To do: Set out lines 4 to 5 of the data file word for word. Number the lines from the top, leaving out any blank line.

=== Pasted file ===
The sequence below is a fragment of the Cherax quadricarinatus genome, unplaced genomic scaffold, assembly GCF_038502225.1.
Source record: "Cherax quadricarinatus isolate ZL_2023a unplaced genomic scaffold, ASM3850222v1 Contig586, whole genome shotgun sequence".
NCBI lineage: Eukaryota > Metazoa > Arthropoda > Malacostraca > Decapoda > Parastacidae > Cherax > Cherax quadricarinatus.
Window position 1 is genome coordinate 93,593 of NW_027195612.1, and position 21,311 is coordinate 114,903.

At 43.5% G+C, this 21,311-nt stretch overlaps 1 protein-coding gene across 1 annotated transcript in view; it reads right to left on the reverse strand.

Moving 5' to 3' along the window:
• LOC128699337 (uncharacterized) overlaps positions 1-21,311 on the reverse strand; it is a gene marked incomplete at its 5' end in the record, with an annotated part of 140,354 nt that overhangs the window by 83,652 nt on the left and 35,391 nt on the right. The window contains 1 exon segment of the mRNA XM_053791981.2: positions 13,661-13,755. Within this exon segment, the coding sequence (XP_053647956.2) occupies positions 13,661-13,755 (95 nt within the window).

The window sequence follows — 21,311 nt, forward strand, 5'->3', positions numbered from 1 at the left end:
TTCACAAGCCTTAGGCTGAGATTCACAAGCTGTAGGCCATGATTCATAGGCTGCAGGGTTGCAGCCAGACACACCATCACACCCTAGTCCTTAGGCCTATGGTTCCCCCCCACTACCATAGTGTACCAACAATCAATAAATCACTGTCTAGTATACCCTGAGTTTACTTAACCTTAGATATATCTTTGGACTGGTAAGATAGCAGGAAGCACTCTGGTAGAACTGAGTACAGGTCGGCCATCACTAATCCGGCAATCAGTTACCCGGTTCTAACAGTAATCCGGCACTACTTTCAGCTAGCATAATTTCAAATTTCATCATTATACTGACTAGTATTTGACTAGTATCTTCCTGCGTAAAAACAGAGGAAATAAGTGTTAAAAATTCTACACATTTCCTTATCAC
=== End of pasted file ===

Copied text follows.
Window position 1 is genome coordinate 93,593 of NW_027195612.1, and position 21,311 is coordinate 114,903.

At 43.5% G+C, this 21,311-nt stretch overlaps 1 protein-coding gene across 1 annotated transcript in view; it reads right to left on the reverse strand.